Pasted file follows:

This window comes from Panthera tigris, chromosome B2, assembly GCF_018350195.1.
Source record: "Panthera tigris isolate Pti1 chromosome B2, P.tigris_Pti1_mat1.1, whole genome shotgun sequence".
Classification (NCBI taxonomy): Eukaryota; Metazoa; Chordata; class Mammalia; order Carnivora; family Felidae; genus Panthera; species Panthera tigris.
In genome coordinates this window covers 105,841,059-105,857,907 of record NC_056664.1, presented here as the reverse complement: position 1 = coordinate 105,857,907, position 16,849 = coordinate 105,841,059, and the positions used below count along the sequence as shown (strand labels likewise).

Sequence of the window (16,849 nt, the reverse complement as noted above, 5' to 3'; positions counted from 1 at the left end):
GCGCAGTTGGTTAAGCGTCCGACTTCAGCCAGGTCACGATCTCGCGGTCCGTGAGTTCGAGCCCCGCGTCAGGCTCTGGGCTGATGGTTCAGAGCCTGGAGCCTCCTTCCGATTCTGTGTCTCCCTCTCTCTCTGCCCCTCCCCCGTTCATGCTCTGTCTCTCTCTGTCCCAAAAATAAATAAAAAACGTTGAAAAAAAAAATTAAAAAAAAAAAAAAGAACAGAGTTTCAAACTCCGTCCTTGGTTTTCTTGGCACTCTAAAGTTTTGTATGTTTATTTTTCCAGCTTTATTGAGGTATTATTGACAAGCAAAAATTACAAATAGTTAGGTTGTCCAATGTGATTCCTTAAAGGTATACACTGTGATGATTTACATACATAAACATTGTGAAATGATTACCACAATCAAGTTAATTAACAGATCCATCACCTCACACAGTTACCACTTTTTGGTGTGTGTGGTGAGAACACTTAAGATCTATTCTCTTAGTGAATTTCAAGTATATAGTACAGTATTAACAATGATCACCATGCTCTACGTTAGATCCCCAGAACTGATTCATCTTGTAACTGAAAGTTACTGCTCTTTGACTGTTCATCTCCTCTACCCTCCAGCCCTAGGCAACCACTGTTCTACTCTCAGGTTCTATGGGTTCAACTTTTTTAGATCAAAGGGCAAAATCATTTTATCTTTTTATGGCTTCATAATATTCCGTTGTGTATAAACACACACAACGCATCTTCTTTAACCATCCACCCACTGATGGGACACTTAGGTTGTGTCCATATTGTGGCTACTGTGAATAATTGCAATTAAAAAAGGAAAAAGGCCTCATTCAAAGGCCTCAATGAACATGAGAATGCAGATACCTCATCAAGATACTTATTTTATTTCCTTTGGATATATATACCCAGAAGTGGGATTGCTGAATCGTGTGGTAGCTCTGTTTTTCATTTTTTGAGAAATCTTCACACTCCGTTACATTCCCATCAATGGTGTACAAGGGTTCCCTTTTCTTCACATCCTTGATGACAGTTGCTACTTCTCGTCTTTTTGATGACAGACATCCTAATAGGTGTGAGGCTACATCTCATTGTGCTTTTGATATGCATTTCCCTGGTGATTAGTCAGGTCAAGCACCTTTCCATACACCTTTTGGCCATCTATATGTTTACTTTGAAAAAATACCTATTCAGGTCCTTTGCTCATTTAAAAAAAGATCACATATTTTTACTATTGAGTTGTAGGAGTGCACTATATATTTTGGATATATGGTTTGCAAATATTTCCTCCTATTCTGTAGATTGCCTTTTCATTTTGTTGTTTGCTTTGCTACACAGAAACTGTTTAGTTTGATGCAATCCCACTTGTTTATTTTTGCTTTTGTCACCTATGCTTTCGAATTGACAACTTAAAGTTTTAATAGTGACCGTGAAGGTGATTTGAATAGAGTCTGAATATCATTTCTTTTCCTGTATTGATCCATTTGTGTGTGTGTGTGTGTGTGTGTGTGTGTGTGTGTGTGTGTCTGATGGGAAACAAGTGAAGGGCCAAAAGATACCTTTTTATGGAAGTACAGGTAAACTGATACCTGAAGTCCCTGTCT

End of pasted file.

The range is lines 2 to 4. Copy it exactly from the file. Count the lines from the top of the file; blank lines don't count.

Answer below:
Source record: "Panthera tigris isolate Pti1 chromosome B2, P.tigris_Pti1_mat1.1, whole genome shotgun sequence".
Classification (NCBI taxonomy): Eukaryota; Metazoa; Chordata; class Mammalia; order Carnivora; family Felidae; genus Panthera; species Panthera tigris.
In genome coordinates this window covers 105,841,059-105,857,907 of record NC_056664.1, presented here as the reverse complement: position 1 = coordinate 105,857,907, position 16,849 = coordinate 105,841,059, and the positions used below count along the sequence as shown (strand labels likewise).